TAUBES What I ask when I talk with these people. What I say is: Look at the regulation of fat tissue. The question is, how can you lose weight, or gain it — how can you gain weight without either increasing insulin secretion, or increasing the relative insulin sensitivity of the fat tissue to the muscle tissue. Basically, the way we work, at least if you believe the biology that I describe, is that as we secrete insulin in response to the carbohydrates we consume and the insulin works, among other things, to facilitate the movement of glucose into the cells of your muscles and other lean tissues. But blood sugar is kind of toxic, so your muscle tissue doesn’t want the insulin pushing all this blood sugar in, and it becomes insulin resistant. Your fat tissue now remains insulin-sensitive, because your body doesn’t like to waste fuel. So if you eat a high-carb diet, your lean tissue takes up some of the glucose for fuel, and the rest gets dumped in your fat tissue, and your fat tissue remains insulin-sensitive for a long time — far longer. Because once your fat tissue becomes insulin resistant, then you just become diabetic; you have no place to put the glucose. You just pee it out. That’s the last resort, because your body doesn’t want to waste fuel.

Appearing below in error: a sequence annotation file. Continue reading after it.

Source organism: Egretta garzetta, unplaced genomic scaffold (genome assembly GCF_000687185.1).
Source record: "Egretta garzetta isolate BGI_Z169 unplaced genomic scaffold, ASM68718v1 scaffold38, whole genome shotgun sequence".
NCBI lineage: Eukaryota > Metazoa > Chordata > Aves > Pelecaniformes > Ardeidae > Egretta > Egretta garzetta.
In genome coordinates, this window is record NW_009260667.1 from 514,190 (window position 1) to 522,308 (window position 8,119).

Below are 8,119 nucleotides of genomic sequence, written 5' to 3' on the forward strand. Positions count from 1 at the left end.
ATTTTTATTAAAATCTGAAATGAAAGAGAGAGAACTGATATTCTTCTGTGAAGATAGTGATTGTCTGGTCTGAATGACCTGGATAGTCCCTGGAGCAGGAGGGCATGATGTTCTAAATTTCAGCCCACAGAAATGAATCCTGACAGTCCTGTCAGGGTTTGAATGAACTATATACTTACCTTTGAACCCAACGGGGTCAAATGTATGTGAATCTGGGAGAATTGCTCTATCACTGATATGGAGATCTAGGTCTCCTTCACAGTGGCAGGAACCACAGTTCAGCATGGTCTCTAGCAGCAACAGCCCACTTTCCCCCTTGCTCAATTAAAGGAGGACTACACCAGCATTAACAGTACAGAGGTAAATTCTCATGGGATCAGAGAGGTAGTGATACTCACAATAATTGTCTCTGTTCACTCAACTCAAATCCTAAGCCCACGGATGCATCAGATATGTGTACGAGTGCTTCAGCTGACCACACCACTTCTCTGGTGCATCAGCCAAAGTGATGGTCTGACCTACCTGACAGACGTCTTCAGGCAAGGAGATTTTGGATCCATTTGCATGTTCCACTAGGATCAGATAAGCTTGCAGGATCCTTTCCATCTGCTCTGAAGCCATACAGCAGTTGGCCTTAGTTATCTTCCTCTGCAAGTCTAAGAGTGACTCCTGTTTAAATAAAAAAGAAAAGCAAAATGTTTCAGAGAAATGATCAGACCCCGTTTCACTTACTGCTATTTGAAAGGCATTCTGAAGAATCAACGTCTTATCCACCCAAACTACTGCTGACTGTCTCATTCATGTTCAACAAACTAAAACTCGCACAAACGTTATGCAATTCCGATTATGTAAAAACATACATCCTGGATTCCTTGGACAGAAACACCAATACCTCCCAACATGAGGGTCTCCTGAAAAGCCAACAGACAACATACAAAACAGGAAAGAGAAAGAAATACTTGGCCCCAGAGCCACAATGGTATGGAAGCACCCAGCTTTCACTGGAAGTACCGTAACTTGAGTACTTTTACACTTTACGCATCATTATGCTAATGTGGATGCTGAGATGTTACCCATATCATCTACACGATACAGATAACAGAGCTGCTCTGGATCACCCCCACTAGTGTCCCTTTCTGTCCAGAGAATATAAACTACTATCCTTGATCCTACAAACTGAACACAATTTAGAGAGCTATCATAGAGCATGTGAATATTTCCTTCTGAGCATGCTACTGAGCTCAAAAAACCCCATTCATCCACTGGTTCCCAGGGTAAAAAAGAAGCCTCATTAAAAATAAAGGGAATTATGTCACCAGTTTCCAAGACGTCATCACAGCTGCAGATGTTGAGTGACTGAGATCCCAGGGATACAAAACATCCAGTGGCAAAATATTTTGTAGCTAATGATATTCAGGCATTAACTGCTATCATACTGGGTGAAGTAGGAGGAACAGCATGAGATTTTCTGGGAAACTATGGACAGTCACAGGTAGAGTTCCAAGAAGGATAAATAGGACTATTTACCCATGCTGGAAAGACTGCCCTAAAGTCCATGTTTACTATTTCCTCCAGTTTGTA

The thing that Rosalyn Yalow and Solomon Berson reported forty years ago is that organs respond differently to high levels of insulin, and they get insulin resistant at different periods. One of the things I put into a paragraph in the book is that I can imagine a scenario where fat tissue becomes insulin resistant prior to muscle tissue, and the result would be anorexia or bulimia. The person would eat a meal and would have no place to store the calories temporarily. So they would either lose their appetite and not be interested in eating at all (anorexia), or they might just throw it up afterwards. Because they have no place to temporarily store the calories that aren’t being used immediately. Bulimia would be another option. A third option would just be to get on an exercise bicycle and ride for three hours and burn the calories off — be Lance Armstrong, in effect. So what I’m trying to figure out is what did the sugar water do, unflavored? And it’s interesting — the idea that it’s unflavored might disconnect some of the sort of Pavlovian responses that you’ve developed.